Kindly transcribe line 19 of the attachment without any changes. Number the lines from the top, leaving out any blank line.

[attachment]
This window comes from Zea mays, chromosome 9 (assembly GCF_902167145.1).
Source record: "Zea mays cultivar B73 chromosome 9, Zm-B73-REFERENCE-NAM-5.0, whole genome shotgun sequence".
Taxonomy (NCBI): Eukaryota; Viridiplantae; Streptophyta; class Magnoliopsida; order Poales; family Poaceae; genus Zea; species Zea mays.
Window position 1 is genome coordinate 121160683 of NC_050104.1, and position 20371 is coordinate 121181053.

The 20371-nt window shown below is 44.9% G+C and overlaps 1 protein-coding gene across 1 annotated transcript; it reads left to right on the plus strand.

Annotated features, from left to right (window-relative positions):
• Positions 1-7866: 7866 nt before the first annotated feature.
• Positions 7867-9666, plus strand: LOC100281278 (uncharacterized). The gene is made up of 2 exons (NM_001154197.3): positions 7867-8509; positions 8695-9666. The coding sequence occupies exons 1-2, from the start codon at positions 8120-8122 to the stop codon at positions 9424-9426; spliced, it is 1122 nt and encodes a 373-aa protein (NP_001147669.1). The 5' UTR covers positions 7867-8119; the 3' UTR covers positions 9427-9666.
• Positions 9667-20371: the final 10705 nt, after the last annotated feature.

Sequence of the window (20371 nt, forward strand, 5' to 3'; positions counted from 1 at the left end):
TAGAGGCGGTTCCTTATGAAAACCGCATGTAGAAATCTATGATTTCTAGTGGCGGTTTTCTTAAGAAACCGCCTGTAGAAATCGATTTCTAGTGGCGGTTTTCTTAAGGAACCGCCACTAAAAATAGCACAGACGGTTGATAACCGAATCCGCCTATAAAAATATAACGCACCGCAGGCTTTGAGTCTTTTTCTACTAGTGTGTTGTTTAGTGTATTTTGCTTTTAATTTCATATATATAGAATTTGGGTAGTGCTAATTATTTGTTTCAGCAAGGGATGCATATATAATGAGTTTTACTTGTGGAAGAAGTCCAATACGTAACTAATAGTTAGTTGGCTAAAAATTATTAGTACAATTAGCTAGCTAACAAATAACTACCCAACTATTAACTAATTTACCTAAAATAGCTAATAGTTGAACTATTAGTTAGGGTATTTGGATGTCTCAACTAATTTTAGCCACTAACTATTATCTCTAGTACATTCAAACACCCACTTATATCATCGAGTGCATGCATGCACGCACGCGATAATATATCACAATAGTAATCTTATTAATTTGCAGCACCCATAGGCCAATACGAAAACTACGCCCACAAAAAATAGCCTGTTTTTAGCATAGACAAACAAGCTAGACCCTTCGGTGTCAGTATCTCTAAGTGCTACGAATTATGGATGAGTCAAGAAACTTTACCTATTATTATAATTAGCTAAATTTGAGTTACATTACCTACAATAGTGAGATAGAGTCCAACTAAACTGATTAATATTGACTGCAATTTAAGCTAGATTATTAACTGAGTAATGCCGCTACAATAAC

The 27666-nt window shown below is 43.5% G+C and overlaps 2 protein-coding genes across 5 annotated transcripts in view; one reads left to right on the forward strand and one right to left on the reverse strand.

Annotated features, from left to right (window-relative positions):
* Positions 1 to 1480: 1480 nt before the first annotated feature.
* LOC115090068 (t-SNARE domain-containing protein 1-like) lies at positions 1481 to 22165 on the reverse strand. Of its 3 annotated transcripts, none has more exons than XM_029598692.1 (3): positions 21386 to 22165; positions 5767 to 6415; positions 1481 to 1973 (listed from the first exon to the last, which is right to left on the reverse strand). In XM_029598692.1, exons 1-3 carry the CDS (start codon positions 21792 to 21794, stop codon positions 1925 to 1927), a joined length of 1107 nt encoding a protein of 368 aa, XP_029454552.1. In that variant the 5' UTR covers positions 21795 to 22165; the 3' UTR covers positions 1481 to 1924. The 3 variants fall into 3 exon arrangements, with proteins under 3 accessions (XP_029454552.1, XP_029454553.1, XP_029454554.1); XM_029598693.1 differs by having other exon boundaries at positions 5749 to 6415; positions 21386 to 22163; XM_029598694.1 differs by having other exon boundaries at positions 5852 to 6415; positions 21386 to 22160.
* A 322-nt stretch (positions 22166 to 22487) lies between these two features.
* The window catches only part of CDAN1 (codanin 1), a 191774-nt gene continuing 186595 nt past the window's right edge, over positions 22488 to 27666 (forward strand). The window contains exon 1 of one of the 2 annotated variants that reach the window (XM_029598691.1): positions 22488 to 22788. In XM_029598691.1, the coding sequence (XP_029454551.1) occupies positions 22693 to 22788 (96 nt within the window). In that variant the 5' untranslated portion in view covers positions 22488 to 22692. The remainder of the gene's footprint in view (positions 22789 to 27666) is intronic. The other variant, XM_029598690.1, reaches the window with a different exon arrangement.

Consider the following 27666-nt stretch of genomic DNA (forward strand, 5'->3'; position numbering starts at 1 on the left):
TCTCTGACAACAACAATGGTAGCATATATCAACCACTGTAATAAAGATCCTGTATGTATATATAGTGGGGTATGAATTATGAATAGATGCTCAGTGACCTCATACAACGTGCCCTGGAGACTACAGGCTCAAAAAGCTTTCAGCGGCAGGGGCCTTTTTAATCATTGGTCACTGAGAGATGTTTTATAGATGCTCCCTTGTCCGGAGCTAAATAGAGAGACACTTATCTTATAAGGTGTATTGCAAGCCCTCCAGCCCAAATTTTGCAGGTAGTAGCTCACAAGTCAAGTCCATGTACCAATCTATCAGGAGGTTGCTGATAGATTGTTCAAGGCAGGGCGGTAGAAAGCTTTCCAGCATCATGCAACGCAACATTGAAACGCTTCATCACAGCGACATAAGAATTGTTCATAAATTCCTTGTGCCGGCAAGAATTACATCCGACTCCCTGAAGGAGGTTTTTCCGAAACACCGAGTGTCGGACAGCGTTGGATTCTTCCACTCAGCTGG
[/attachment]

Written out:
TCTCTGACAACAACAATGGTAGCATATATCAACCACTGTAATAAAGATCCTGTATGTATATATAGTGGGGTATGAATTATGAATAGATGCTCAGTGACCTCATACAACGTGCCCTGGAGACTACAGGCTCAAAAAGCTTTCAGCGGCAGGGGCCTTTTTAATCATTGGTCACTGAGAGATGTTTTATAGATGCTCCCTTGTCCGGAGCTAAATAGAGAGACACTTATCTTATAAGGTGTATTGCAAGCCCTCCAGCCCAAATTTTGCAGGTAGTAGCTCACAAGTCAAGTCCATGTACCAATCTATCAGGAGGTTGCTGATAGATTGTTCAAGGCAGGGCGGTAGAAAGCTTTCCAGCATCATGCAACGCAACATTGAAACGCTTCATCACAGCGACATAAGAATTGTTCATAAATTCCTTGTGCCGGCAAGAATTACATCCGACTCCCTGAAGGAGGTTTTTCCGAAACACCGAGTGTCGGACAGCGTTGGATTCTTCCACTCAGCTGG